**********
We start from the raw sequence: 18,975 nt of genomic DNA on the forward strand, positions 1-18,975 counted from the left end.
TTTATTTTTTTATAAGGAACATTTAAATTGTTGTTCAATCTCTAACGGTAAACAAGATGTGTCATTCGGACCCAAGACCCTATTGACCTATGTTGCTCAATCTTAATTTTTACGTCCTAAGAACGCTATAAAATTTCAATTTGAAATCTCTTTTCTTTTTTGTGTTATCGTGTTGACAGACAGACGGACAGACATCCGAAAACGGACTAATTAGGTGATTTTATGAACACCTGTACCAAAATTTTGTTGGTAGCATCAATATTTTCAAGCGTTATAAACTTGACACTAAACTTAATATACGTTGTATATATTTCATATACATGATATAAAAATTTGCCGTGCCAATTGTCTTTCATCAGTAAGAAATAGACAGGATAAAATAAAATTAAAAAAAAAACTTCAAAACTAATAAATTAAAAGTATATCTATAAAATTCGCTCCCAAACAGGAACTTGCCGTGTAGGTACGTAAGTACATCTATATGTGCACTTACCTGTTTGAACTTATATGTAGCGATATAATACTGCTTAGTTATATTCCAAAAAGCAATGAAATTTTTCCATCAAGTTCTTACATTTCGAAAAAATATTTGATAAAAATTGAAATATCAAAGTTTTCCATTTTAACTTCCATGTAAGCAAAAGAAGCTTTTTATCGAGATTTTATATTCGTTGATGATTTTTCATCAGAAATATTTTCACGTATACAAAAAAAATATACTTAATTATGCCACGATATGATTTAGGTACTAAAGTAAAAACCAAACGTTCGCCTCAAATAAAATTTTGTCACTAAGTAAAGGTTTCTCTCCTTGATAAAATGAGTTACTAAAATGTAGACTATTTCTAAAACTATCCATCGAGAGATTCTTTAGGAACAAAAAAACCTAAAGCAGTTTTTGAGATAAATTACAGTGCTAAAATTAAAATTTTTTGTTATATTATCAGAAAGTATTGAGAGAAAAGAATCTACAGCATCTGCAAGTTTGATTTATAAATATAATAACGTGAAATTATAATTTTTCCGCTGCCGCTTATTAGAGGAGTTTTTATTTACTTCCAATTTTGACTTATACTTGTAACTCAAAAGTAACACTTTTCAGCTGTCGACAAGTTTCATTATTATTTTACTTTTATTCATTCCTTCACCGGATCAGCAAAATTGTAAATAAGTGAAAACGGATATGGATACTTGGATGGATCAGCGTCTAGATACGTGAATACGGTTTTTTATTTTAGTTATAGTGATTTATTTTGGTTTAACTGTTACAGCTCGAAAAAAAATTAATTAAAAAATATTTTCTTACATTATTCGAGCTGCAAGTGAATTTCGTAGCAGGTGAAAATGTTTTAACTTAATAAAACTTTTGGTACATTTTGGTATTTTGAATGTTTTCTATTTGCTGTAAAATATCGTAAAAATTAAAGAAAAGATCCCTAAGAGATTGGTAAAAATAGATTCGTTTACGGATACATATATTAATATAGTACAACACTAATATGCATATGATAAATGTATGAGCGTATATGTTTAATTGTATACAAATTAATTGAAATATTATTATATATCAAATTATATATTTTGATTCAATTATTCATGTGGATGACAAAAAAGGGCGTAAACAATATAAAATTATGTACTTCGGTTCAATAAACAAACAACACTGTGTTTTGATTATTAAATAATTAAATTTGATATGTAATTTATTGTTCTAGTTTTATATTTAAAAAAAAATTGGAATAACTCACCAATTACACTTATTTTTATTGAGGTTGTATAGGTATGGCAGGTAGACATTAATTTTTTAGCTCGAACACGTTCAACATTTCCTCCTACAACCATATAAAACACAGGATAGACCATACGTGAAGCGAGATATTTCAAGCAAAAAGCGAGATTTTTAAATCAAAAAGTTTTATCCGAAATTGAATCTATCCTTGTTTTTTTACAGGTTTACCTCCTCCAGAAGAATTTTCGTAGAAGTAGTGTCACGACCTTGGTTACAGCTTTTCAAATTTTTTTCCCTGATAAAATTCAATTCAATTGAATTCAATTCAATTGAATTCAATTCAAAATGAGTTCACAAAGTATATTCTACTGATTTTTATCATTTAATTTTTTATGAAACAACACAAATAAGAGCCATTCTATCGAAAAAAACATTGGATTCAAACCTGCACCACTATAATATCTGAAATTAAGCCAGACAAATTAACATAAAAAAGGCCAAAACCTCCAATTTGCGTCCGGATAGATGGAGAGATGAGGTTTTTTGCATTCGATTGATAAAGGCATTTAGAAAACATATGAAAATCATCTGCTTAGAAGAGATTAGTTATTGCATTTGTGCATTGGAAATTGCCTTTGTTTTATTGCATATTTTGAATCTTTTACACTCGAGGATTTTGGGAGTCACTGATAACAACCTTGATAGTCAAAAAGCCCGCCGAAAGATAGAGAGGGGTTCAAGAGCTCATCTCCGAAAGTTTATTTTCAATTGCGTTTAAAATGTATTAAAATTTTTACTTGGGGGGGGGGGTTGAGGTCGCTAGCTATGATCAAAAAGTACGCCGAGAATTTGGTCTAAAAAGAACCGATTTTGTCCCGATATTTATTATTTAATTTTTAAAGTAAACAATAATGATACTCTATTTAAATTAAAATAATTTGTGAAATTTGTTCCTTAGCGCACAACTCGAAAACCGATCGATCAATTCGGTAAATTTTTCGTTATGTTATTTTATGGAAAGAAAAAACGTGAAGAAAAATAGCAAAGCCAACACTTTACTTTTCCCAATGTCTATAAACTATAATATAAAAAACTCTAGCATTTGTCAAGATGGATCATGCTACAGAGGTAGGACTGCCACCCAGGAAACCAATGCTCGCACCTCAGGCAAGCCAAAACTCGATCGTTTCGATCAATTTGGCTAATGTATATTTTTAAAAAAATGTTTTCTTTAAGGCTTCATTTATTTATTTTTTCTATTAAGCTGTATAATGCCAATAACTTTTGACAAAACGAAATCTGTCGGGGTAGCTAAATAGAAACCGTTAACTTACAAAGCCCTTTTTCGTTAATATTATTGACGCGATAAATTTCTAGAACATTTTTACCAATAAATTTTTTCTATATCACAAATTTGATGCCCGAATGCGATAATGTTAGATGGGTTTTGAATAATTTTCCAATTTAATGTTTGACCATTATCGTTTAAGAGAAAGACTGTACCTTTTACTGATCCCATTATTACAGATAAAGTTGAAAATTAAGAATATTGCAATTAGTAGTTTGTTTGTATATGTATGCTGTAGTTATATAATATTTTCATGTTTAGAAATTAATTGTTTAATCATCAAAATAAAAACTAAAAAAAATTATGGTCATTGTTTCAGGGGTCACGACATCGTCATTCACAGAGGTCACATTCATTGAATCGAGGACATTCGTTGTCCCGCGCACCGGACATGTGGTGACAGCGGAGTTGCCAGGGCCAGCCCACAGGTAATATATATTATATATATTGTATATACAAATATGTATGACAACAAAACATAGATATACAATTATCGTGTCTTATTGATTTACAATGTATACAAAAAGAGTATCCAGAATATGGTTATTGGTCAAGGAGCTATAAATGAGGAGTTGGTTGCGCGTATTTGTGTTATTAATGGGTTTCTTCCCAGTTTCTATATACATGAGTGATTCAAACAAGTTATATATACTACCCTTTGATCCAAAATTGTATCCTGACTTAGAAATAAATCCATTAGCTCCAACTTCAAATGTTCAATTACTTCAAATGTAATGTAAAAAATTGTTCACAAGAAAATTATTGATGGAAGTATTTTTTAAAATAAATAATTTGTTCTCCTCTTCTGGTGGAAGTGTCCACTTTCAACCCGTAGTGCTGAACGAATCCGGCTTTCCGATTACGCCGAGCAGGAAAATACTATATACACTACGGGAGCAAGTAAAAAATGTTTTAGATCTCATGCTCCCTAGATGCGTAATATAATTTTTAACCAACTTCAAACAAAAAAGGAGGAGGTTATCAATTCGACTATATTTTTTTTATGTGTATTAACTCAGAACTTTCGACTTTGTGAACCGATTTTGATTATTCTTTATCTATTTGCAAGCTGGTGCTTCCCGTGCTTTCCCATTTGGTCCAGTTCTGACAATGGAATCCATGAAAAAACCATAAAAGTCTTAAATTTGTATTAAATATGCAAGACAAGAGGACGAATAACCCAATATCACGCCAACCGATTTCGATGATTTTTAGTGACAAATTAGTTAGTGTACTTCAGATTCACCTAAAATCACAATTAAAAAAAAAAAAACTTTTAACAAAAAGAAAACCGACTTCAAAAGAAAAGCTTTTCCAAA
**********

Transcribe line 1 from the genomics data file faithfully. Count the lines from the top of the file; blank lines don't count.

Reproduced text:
We start from the raw sequence: 18,975 nt of genomic DNA on the forward strand, positions 1-18,975 counted from the left end.